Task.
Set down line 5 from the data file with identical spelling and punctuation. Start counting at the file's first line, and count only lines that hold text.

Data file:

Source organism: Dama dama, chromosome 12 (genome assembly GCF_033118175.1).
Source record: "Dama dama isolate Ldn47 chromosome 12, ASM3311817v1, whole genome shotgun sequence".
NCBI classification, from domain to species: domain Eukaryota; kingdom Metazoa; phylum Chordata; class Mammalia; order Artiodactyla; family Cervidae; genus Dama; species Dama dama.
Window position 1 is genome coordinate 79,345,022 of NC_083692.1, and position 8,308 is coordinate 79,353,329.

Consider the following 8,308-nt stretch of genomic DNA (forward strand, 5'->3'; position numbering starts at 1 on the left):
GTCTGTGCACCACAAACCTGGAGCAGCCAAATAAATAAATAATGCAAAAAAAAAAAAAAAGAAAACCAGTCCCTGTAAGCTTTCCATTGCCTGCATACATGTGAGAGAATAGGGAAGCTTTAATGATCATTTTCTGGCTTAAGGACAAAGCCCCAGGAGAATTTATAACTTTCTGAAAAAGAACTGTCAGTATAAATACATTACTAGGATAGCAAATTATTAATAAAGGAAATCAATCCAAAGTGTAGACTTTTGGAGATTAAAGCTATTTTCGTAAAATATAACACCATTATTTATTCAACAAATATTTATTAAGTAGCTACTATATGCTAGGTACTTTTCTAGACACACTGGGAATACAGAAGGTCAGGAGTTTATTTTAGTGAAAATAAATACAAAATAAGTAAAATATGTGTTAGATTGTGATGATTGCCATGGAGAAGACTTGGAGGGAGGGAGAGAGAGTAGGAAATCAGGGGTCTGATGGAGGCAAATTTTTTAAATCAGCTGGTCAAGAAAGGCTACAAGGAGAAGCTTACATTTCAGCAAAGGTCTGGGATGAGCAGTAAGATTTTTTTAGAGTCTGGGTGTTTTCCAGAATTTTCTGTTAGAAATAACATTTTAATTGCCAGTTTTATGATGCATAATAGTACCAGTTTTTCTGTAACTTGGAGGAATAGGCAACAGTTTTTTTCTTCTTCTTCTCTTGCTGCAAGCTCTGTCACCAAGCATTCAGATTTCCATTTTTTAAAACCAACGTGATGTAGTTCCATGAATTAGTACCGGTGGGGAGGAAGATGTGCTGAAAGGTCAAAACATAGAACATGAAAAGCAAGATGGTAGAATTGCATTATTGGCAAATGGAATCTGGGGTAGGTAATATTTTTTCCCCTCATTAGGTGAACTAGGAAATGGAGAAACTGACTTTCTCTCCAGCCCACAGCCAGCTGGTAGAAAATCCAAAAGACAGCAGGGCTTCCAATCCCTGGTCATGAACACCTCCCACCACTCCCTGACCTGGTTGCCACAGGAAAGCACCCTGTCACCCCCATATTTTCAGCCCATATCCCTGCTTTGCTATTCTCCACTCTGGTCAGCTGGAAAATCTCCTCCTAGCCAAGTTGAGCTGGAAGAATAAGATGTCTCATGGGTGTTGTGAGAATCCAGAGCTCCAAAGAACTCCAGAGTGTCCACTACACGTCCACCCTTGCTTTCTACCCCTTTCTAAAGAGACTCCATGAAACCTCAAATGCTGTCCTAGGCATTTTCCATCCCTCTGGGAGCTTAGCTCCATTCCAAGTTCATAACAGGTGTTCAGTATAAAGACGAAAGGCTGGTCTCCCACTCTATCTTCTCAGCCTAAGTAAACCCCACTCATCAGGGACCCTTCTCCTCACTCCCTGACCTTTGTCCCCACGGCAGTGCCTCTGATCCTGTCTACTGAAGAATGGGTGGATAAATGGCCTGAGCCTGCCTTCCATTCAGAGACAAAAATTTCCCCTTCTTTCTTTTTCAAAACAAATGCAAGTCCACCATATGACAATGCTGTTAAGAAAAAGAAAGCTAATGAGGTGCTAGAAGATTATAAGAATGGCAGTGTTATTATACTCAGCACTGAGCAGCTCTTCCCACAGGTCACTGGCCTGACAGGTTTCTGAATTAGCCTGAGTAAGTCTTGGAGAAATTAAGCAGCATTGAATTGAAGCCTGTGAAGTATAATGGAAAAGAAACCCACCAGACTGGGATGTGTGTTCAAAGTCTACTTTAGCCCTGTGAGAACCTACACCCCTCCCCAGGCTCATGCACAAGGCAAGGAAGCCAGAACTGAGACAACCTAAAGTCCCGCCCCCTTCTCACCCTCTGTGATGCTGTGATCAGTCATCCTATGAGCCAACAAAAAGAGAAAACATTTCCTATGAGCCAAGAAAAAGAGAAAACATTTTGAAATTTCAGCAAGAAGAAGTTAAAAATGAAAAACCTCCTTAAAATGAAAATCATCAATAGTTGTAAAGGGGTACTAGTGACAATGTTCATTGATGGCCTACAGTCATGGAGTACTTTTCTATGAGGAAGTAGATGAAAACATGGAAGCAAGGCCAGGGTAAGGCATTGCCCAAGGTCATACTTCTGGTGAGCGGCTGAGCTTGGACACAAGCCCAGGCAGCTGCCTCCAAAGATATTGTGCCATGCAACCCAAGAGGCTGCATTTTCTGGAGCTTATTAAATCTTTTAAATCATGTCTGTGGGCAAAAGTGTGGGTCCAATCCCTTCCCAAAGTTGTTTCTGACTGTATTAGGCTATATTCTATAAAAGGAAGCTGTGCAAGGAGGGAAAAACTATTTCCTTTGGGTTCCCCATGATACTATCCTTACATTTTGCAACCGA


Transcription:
Consider the following 8,308-nt stretch of genomic DNA (forward strand, 5'->3'; position numbering starts at 1 on the left):